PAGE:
In typical Hockey Canada style, the Canadian team opened this year’s tournament with a convincing win over team Finland by a score of 8-1. Nothing brings a hockey loving country like Canada together more than watching their team play a solid, well rounded match on an international stage and coming out with a lopsided victory!
Vancouver - Dec. 26, 2011 - In typical Hockey Canada style, the Canadian team opened this year’s tournament with a convincing win over team Finland by a score of 8-1. Nothing brings a hockey loving country like Canada together more than watching their team play a solid, well rounded match on an international stage and coming out with a lopsided victory! And today’s game, which opened the tournament in front of the hometown fans in Edmonton, Alberta served notice that the sport of hockey is indeed Canada’s game and it is played with zeal and passion and is much more than just a game in our country.
With the weight of a Nation’s hopes riding on their shoulders, Canada opened the scoring early when Mark Stone took a behind the net pass from Jonathan Huberdeau to tap the puck into a wide open net to score the first of his three he would score in the game. Then with the Fins still trying to find their legs, Brendan Gallagher made the score 2-0 by tapping the puck out of mid-air past Finland’s goalie Christopher Gibson, who was late to react on the pass from Jaden Schwartz.
It was a perfect start to a game that Team Canada needed to calm the uneasy masses after losing to Sweden in pre-tournament play. At 4:25 of the first period, Canada had a 2-0 lead and all doubts as to what the team was made of seemed to have been quelled.
Canada came out and played a strong first half of the opening period, manhandling the Fins in all aspects of the game. Even giving the Fins two power play opportunities midway through the period, they were still able to limit only 1 shot getting through to Canada’s goalie Mark Visentin for both opportunities. Finland just couldn’t seem to get team Canada figured out as they only managed six shots on Visentin in the first period alone, even when team Canada started to fall into some sloppy play habits late in the period.
Aside from total puck control in the first 20, Canada’s Boone Jenner was showing the team’s physical dominance as well as he annihilated Finland’s Olli Maatta with a solid body check in the period. Welcome to Canada Olli!
Alexander Ruuttu scored for the Fins at 1:21 of the second period by wristing a shot over Visentin’s glove hand during a rare team Canada defensive breakdown in their own end, to pull Finland within one goal, but that was all she wrote for the Fins as team Canada took control of the play for the remainder of the game. Just over a minute after Finland pulled within a goal, Mark Stone scored from the top of the right face off circle beating Gibson on his blocker side. It didn’t help the Fins that their goalie was playing with a defensman’s stick at the time, and that their defensive game looked more like the Keystone Kops in their own end. The goal was the result of another well controlled play by team Canada who capitalized on another scoring opportunity.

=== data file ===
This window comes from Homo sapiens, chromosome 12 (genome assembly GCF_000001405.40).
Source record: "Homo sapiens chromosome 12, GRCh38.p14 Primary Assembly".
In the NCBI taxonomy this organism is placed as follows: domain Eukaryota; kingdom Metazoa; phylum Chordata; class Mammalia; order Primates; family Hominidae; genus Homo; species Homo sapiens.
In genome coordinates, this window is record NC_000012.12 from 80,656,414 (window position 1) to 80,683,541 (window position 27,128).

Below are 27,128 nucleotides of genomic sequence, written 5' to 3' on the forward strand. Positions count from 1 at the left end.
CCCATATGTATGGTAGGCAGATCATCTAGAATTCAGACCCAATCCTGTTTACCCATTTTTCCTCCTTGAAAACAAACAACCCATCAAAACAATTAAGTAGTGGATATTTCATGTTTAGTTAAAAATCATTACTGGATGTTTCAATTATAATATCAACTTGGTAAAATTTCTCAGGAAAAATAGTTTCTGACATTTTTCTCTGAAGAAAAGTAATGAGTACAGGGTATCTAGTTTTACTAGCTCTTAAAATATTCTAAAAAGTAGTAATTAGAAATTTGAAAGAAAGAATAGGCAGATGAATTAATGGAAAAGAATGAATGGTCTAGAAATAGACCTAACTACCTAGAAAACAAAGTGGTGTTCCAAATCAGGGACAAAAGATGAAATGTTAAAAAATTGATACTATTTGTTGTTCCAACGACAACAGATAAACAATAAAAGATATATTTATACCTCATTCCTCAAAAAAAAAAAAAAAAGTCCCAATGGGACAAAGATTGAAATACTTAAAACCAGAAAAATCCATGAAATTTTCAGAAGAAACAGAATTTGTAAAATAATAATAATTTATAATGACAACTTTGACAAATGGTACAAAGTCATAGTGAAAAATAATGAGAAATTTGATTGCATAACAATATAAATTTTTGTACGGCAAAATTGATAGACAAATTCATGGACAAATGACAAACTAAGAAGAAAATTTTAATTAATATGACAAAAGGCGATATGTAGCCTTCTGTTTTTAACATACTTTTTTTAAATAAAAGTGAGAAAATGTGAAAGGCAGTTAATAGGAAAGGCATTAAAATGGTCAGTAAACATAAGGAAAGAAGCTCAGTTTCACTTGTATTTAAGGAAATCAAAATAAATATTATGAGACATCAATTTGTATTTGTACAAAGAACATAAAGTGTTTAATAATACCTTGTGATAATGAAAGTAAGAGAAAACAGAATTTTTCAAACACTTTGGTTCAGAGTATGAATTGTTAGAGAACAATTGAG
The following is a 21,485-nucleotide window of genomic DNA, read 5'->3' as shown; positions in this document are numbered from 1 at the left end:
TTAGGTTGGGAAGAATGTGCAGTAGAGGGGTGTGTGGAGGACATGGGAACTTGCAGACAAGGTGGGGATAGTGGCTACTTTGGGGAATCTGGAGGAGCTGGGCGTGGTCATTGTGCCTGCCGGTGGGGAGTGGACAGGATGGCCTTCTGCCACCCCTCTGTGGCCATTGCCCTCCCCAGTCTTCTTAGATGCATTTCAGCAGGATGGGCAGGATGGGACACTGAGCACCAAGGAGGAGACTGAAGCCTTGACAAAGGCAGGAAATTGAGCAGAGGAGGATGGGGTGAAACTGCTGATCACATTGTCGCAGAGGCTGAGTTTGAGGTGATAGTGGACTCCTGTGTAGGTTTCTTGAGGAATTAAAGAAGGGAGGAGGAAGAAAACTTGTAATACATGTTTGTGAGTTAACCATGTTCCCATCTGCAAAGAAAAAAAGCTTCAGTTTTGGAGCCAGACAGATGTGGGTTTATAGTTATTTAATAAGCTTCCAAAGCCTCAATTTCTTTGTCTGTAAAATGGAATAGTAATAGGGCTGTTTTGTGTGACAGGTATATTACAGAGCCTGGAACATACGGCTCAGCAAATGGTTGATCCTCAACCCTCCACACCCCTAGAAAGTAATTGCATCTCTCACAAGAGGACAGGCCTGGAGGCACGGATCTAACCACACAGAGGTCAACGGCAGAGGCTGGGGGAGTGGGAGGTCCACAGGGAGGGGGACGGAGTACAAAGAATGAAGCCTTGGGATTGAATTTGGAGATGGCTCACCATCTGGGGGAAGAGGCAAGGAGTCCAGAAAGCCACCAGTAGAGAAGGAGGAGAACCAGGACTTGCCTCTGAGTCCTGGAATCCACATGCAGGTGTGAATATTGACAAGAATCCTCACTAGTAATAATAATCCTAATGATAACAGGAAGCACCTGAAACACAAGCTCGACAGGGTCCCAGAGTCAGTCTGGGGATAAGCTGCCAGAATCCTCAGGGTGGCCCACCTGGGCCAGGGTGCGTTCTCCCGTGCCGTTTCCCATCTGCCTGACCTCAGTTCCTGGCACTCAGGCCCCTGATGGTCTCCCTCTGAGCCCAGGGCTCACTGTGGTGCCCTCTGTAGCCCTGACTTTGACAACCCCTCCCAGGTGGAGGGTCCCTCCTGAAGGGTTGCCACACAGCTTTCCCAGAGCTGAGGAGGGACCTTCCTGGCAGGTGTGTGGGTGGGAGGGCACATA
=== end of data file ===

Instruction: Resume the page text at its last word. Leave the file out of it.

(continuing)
Team Canada finally got their first power play opportunity of the game when Ryan Strome was tripped up while trying to break away in the Finland zone. It took Canada less than a minute to capitalize on their first power play when Jonathan Huberdeau wristed a shot from the right face off circle to beat Gibson, making the score 4-1. Less than 2 minutes after Huberdeau’s goal, Finland takes a too many men on the ice penalty giving team Canada another power play chance and Dougie Hamilton makes them pay with a slap shot from the blue line scoring through a screen. Hamilton’s goal made the score 5-1 as well as making it an official laugher for the home team. With the score well in hand for team Canada, the team suffered a casualty when forward Devante Smith-Pelly blocked a shot with what looked like with his knee in the second period. He came out for a shift after taking the shot, but left the game after that shift and didn’t return.
Team Canada would score three more goals in the third period, to make the score 8-1. Brett Connolly would score with a rising wrist shot to beat Gibson over the glove from the left face off dot. Brian Strome would score with a laser of a wrist shot from the blue line to beat Gibson, who didn’t even see the shot until it was on it’s way back out the net. Both of these goals were beauties in their own right, but the goal that gets the accolades of the game was Mark Stone’s hat trick goal which was scored on a major league passing play at 4:05 of the third period to make the score 7-1. The play was started with a pass from Stone to Ryan Strome who passed it to Huberdeau in the slot who’s shot was stopped by the pad of Gibson, but Mark Stone picked up the rebound and slammed it past Gibson with a backhand shot.
Aside from a few bouts of sloppy play, in their own end and a very bad, ill-timed penalty by Nathan Beaulieu midway in the third period, it was an impressive effort by team Canada to start the tournament. Canada will need to shore up it’s play in their own end, and not take stupid penalties like Beaulieu’s in the third period against teams like the Russians or USA, because they have the skill and firepower to capitalize on the errors team Canada made late in the game.
Team Canada will now have a few days off to address their issues and solidify their game before they face the Czech Republic team on Wednesday night. But if today’s game is any indication of what team Canada hopes to accomplish in this year’s tournament, the country can be proud of this year’s team and what it hopes to achieve in the form of hardware at the end of the tournament. But no pressure, it’s only the entire country cheering them on right?